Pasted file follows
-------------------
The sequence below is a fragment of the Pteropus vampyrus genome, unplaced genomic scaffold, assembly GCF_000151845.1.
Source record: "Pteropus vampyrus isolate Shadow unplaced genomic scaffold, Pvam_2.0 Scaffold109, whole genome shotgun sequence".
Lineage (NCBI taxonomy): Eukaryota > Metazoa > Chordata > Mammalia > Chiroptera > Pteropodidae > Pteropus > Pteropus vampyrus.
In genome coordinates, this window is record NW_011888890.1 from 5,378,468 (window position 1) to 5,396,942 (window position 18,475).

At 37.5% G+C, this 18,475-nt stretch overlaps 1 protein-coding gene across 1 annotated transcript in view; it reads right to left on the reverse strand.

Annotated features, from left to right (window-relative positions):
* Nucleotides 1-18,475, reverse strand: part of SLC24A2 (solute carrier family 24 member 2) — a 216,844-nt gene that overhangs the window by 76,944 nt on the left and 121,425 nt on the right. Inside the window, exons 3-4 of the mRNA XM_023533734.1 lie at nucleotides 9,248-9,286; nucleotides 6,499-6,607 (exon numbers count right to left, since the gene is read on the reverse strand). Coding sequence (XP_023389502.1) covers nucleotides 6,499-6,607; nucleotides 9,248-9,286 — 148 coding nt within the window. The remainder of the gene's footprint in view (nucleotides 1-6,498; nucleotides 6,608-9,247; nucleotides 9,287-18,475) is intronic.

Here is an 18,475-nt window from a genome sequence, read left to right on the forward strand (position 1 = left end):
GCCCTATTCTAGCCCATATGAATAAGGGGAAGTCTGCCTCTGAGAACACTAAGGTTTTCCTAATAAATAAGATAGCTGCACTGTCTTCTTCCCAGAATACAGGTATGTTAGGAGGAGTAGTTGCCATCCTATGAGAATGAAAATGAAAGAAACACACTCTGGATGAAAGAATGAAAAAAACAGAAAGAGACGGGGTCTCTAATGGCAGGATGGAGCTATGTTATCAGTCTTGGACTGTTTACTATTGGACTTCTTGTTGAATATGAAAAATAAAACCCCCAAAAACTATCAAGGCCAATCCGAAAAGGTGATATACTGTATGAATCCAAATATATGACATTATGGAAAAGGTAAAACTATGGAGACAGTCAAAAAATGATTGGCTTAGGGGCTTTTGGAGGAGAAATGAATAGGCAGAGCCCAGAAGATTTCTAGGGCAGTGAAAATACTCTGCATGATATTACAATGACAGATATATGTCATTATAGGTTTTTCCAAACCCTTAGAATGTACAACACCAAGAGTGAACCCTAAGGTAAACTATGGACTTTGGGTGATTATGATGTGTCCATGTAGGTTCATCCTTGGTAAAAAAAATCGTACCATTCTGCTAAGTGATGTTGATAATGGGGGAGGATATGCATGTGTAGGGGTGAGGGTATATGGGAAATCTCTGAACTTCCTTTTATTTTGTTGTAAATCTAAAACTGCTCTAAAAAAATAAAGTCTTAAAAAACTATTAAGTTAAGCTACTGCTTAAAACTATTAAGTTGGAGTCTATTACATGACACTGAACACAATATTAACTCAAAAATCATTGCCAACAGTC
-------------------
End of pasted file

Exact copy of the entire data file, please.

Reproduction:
The sequence below is a fragment of the Pteropus vampyrus genome, unplaced genomic scaffold, assembly GCF_000151845.1.
Source record: "Pteropus vampyrus isolate Shadow unplaced genomic scaffold, Pvam_2.0 Scaffold109, whole genome shotgun sequence".
Lineage (NCBI taxonomy): Eukaryota > Metazoa > Chordata > Mammalia > Chiroptera > Pteropodidae > Pteropus > Pteropus vampyrus.
In genome coordinates, this window is record NW_011888890.1 from 5,378,468 (window position 1) to 5,396,942 (window position 18,475).

At 37.5% G+C, this 18,475-nt stretch overlaps 1 protein-coding gene across 1 annotated transcript in view; it reads right to left on the reverse strand.

Annotated features, from left to right (window-relative positions):
* Nucleotides 1-18,475, reverse strand: part of SLC24A2 (solute carrier family 24 member 2) — a 216,844-nt gene that overhangs the window by 76,944 nt on the left and 121,425 nt on the right. Inside the window, exons 3-4 of the mRNA XM_023533734.1 lie at nucleotides 9,248-9,286; nucleotides 6,499-6,607 (exon numbers count right to left, since the gene is read on the reverse strand). Coding sequence (XP_023389502.1) covers nucleotides 6,499-6,607; nucleotides 9,248-9,286 — 148 coding nt within the window. The remainder of the gene's footprint in view (nucleotides 1-6,498; nucleotides 6,608-9,247; nucleotides 9,287-18,475) is intronic.

Here is an 18,475-nt window from a genome sequence, read left to right on the forward strand (position 1 = left end):
GCCCTATTCTAGCCCATATGAATAAGGGGAAGTCTGCCTCTGAGAACACTAAGGTTTTCCTAATAAATAAGATAGCTGCACTGTCTTCTTCCCAGAATACAGGTATGTTAGGAGGAGTAGTTGCCATCCTATGAGAATGAAAATGAAAGAAACACACTCTGGATGAAAGAATGAAAAAAACAGAAAGAGACGGGGTCTCTAATGGCAGGATGGAGCTATGTTATCAGTCTTGGACTGTTTACTATTGGACTTCTTGTTGAATATGAAAAATAAAACCCCCAAAAACTATCAAGGCCAATCCGAAAAGGTGATATACTGTATGAATCCAAATATATGACATTATGGAAAAGGTAAAACTATGGAGACAGTCAAAAAATGATTGGCTTAGGGGCTTTTGGAGGAGAAATGAATAGGCAGAGCCCAGAAGATTTCTAGGGCAGTGAAAATACTCTGCATGATATTACAATGACAGATATATGTCATTATAGGTTTTTCCAAACCCTTAGAATGTACAACACCAAGAGTGAACCCTAAGGTAAACTATGGACTTTGGGTGATTATGATGTGTCCATGTAGGTTCATCCTTGGTAAAAAAAATCGTACCATTCTGCTAAGTGATGTTGATAATGGGGGAGGATATGCATGTGTAGGGGTGAGGGTATATGGGAAATCTCTGAACTTCCTTTTATTTTGTTGTAAATCTAAAACTGCTCTAAAAAAATAAAGTCTTAAAAAACTATTAAGTTAAGCTACTGCTTAAAACTATTAAGTTGGAGTCTATTACATGACACTGAACACAATATTAACTCAAAAATCATTGCCAACAGTC